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Sensors 2012, 12(10), 13002-13018; doi:10.3390/s121013002
Article

The Detection of Patients at Risk of Gastrointestinal Toxicity during Pelvic Radiotherapy by Electronic Nose and FAIMS: A Pilot Study

1,* , 2
, 2
, 1
, 1,3
, 4
, 5,6
 and 4,6
1 School of Engineering, University of Warwick, Coventry CV4 7AL, UK 2 Department of Nutrition and Dietetics and the GI Unit, The Royal Marsden NHS Foundation Trust, Fulham Road, London SW3 6JJ, UK 3 MOAC Doctoral Training Centre, University of Warwick, Coventry CV4 7AL, UK 4 University Hospital Coventry & Warwickshire, Coventry CV2 2DX, UK 5 Department of Gastroenterology, Rotherham General Hospital, Rotherham S60 2UD, UK 6 Clinical Sciences Research Institute, University of Warwick, Coventry CV2 2DX, UK
* Author to whom correspondence should be addressed.
Received: 21 July 2012 / Revised: 10 September 2012 / Accepted: 10 September 2012 / Published: 26 September 2012
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Abstract

It is well known that the electronic nose can be used to identify differences between human health and disease for a range of disorders. We present a pilot study to investigate if the electronic nose and a newer technology, FAIMS (Field Asymmetric Ion Mobility Spectrometry), can be used to identify and help inform the treatment pathway for patients receiving pelvic radiotherapy, which frequently causes gastrointestinal side-effects, severe in some. From a larger group, 23 radiotherapy patients were selected where half had the highest levels of toxicity and the others the lowest. Stool samples were obtained before and four weeks after radiotherapy and the volatiles and gases emitted analysed by both methods; these chemicals are products of fermentation caused by gut microflora. Principal component analysis of the electronic nose data and wavelet transform followed by Fisher discriminant analysis of FAIMS data indicated that it was possible to separate patients after treatment by their toxicity levels. More interestingly, differences were also identified in their pre-treatment samples. We believe these patterns arise from differences in gut microflora where some combinations of bacteria result to give this olfactory signature. In the future our approach may result in a technique that will help identify patients at “high risk” even before radiation treatment is started.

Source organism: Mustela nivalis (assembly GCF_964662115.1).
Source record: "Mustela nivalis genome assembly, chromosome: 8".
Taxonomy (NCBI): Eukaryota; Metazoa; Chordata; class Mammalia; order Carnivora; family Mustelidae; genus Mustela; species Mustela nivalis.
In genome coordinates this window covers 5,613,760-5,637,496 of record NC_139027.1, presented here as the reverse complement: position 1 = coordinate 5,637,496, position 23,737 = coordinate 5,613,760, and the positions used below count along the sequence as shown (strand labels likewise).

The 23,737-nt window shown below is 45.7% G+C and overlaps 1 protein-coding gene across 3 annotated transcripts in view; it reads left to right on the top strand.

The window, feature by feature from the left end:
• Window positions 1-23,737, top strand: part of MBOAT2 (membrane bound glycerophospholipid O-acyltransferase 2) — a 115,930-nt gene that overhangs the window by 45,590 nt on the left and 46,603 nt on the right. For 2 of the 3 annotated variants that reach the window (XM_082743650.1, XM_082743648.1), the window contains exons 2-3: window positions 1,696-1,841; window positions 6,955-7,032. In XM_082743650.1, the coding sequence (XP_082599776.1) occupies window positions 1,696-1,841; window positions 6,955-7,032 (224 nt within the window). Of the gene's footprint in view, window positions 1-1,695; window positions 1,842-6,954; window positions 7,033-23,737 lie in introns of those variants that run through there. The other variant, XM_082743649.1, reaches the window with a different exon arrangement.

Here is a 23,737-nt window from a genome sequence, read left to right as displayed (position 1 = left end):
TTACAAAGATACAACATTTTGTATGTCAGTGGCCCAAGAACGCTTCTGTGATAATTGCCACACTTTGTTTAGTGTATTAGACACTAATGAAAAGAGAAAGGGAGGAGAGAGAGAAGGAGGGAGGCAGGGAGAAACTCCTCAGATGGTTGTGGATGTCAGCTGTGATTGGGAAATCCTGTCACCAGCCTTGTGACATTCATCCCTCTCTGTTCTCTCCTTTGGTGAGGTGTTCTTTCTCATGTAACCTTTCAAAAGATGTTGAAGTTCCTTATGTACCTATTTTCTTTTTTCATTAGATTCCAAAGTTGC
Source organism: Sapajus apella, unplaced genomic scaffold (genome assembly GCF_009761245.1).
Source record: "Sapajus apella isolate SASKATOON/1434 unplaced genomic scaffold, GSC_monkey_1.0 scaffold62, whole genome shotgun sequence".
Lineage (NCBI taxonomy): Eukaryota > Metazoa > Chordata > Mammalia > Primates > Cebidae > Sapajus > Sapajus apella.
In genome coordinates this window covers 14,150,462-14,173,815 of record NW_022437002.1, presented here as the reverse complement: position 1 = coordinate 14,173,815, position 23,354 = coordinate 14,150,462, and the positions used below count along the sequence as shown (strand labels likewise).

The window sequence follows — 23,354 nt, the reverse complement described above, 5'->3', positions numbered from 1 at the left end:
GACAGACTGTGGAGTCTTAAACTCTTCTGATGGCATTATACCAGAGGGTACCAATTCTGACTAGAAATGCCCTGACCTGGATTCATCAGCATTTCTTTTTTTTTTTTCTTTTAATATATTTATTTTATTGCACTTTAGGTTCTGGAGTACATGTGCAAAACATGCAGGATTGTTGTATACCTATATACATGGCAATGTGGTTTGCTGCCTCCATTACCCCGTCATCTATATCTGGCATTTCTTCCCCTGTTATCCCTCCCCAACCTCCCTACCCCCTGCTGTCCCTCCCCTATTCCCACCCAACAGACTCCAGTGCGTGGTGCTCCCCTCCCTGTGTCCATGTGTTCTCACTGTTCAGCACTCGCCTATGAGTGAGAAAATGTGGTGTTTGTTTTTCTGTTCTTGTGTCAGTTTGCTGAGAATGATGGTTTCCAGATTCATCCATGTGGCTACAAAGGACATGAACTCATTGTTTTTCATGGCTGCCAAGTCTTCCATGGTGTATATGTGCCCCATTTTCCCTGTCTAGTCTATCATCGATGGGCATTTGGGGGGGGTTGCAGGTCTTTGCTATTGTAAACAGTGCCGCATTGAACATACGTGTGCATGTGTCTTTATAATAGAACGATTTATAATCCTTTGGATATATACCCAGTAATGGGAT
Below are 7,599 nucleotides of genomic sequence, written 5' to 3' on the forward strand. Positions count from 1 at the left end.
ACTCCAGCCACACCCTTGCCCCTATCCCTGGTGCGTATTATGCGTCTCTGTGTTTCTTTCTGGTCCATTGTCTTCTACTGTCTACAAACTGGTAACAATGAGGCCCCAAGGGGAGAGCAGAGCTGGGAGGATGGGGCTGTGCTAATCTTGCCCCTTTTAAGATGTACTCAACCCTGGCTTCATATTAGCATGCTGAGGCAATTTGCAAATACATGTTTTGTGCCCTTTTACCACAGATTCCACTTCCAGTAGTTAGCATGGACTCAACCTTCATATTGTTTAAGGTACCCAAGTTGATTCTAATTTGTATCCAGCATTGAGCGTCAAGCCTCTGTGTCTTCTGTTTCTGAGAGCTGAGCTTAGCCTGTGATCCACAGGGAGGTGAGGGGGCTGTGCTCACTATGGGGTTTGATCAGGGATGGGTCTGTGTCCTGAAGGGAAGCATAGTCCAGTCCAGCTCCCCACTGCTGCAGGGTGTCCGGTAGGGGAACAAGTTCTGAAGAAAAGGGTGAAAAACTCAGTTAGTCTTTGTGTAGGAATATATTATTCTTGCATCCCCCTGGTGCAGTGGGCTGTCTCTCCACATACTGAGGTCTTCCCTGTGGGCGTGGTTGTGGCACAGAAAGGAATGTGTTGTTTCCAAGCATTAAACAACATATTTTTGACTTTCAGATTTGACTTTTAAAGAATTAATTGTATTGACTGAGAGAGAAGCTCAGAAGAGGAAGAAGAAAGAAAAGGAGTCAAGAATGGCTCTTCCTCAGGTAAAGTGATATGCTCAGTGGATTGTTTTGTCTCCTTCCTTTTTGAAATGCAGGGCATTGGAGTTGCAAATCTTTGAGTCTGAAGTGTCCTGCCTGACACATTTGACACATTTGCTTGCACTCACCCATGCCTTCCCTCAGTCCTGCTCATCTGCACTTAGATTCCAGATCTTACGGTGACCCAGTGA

Keywords: electronic nose; FAIMS; fermentome; gastrointestinal toxicity; gut permeability; pelvic radiotherapy electronic nose; FAIMS; fermentome; gastrointestinal toxicity; gut permeability; pelvic radiotherapy
This is an open access article distributed under the Creative Commons Attribution License which permits unrestricted use, distribution, and reproduction in any medium, provided the original work is properly cited.

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Covington, J.A.; Wedlake, L.; Andreyev, J.; Ouaret, N.; Thomas, M.G.; Nwokolo, C.U.; Bardhan, K.D.; Arasaradnam, R.P. The Detection of Patients at Risk of Gastrointestinal Toxicity during Pelvic Radiotherapy by Electronic Nose and FAIMS: A Pilot Study. Sensors 2012, 12, 13002-13018.

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